Chromatic button accordion
Classification Free-reed aerophone
Playing range

Right-hand manual: The Russian bayan and chromatic button accordions have a much greater right-hand range in scientific pitch notation than an accordion with a piano keyboard: five octaves plus a minor third (written range = E2-G7, actual range = E1-D9, some have a 32 ft Register on the Treble to go even lower down to E0.[1]

Left-hand manual

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Accordion, Chromatic button accordion, Bayan, Diatonic button accordion, Piano accordion, Stradella bass system, Free-bass system, Accordion reed ranks and switches

A chromatic button accordion is a type of button accordion where the melody-side keyboard consists of rows of buttons arranged chromatically. The bass-side keyboard is usually the Stradella system or one of the various free-bass systems. Included among chromatic button accordions are the Russian bayan and Schrammel accordion. There can be 3 to 5 rows of vertical treble buttons. In a 5 row chromatic, two additional rows repeat the first 2 rows to facilitate options in fingering.

3 row chromatic
Chromatic button system (type C)
Chromatic button system (type B)
Six-row system used throughout the former Yugoslavia

Comparing the layout to the piano accordion,[2] the advantages of a chromatic button accordion are the greater range and better fingering options.[notes 1] On the other hand, some fingering positions require twisting of the wrist and the aspect of alternative fingering patterns may stunt one in sessions of difficult sight reading.[2]

Throughout the former Yugoslavia a 6-row chromatic button layout is used based on the B system. It is referred to as dugmetara.


Early accordions were bisonoric instruments resembling modern diatonic button accordions. The first unisonoric accordions were built in Russia in the first half of the 1840s,[3] with chromaticism not appearing until the 1850s.[4] There are several conflicting claims of the invention of the first chromatic button accordion. The first chromatic button accordion may have been constructed as early as 1850 by Franz Walther, in 1870 by Nikolai I. Belobodorev, or as late as 1891 by Georg Mirwald.[5] Many early chromatic button accordions were similar in design to the schrammel accordion. As the Stradella bass system would not be invented until later, these accordions often employed systems that would be considered unusual on a modern chromatic accordion, such as bisonoric bass buttons.[3][6] Early chromatic button accordions were less popular than their diatonic counterpoints and unstandardized. The modern chromatic button accordion, featuring the Stradella bass system, was patented in 1897 by Paolo Soprani, with the assistance of Mattia Beraldi and Raimondo Piatanesi. Its production and sale by Paolo Soprani helped globally spread and standardize the chromatic button accordion.[5]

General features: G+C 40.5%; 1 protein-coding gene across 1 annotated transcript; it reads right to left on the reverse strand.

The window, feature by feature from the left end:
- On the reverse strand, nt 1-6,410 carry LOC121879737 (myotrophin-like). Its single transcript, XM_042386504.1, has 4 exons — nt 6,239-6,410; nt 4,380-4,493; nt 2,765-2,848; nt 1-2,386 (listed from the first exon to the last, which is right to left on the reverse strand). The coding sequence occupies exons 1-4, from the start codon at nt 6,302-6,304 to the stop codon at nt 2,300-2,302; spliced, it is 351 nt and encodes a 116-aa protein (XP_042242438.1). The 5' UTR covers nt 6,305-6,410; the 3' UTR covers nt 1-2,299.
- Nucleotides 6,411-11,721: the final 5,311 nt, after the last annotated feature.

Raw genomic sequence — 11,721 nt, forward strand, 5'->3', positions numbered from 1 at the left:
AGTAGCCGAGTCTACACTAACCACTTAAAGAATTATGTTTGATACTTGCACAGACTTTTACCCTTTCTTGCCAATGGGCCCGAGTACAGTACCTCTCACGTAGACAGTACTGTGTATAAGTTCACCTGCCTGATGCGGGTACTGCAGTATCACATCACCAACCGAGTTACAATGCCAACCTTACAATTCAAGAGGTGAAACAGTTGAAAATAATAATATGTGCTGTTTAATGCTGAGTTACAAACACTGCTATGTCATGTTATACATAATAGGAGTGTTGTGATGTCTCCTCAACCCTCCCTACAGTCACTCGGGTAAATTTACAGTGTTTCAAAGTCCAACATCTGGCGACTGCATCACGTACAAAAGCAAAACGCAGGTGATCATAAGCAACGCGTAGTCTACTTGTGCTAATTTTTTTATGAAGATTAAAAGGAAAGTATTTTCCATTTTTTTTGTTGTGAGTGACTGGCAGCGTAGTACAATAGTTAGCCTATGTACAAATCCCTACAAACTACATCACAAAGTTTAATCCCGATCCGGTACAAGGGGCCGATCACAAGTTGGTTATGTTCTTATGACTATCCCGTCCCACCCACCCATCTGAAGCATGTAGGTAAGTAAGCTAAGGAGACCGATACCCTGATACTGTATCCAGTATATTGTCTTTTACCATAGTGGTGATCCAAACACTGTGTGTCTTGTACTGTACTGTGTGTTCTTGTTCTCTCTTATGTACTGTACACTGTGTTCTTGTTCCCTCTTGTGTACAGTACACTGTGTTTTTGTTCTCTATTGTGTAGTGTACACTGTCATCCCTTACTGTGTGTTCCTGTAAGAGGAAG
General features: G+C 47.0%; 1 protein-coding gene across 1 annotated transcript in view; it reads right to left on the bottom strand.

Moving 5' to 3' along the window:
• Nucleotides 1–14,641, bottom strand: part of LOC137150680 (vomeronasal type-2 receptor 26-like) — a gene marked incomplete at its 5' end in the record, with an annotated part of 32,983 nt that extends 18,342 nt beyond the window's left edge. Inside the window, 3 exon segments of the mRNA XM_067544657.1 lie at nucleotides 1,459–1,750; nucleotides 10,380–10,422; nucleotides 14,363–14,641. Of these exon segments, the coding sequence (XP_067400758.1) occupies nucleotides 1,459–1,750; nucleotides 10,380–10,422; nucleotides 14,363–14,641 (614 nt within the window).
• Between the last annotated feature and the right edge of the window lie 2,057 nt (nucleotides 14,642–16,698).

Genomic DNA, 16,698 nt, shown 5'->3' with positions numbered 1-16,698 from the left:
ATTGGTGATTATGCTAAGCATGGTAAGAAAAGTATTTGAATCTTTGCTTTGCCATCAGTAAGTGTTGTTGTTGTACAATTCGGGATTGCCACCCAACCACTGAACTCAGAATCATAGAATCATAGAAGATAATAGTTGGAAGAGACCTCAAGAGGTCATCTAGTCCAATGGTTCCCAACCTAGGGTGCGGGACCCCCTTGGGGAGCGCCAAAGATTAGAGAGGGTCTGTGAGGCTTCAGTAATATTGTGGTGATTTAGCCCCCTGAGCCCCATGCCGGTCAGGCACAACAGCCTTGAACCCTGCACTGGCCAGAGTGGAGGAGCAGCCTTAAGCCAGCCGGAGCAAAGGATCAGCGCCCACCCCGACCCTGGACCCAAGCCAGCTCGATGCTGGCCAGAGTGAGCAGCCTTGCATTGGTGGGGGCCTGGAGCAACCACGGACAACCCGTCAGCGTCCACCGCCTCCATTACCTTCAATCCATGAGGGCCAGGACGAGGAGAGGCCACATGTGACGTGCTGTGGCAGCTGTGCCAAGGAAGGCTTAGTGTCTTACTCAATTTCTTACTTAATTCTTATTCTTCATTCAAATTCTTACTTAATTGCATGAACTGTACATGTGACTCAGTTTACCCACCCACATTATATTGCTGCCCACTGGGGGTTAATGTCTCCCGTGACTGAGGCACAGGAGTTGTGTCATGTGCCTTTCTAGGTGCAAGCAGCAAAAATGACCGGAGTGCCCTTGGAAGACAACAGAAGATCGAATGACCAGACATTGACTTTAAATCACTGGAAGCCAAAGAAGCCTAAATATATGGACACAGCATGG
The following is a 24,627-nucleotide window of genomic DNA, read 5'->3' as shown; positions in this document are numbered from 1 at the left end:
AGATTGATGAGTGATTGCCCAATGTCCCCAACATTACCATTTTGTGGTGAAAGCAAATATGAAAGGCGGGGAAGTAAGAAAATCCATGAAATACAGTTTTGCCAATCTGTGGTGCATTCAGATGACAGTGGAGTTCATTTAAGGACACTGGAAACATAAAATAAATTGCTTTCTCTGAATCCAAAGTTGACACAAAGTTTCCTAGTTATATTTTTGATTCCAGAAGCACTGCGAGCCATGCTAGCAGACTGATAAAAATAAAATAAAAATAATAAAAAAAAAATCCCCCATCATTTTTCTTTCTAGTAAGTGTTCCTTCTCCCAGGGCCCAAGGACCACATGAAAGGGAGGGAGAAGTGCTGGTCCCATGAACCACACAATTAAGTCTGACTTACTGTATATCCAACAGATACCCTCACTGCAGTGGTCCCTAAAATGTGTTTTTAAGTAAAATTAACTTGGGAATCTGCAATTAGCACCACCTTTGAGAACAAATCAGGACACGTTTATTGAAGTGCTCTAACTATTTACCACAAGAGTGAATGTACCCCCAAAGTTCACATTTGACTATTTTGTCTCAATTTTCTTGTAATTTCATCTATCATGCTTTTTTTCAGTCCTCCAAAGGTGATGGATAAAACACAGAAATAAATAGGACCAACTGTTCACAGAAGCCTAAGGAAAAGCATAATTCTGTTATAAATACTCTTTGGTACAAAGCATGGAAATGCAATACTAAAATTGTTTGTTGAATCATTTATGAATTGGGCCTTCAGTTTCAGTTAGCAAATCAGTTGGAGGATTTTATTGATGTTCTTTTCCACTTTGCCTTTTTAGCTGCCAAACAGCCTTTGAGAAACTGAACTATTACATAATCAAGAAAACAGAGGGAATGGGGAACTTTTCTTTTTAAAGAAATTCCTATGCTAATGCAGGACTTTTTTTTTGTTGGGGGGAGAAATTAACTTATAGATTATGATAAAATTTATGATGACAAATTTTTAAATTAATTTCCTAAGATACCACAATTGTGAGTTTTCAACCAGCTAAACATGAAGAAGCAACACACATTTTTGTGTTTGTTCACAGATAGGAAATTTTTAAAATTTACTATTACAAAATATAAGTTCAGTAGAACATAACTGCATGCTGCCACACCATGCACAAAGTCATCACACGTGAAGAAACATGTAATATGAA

See also


  1. ^ The uniform layout allows for uniform fingering and making of chords; meanwhile, the chromatic button layout also allows for alternative fingerings. As the buttons are closer, it is also easier to reach notes that are far apart, such as two octaves apart.


  1. ^ Ricardo Llanos and Inaki Alberdi, "Accordion for Composers" (Spanish publication: 2002), 2-5).
  2. ^ a b Dan Lindgren, Piano Accordion vs. Chromatic Button Accordion Online PDF
  3. ^ a b Doktorski, Henry (1998). "The Classical Accordion, part 2". The Classical Free Reed, Inc. The Classical Free-Reed, Inc. Archived from the original on 2016-03-14. Retrieved 2020-05-28.
  4. ^ "Invention and Development of the Accordion". Accordions Worldwide. Archived from the original on 2019-06-07. Retrieved 2020-05-28.
  5. ^ a b Hermosa, Gorka (2013). The Accordion in the 19th Century. Kattigara. ISBN 978-84-940481-7-3.
  6. ^ This can also be seen in photographs and illustrations of such accordions; Their bass keyboard does not have the characteristic angled rows of the Stradella bass system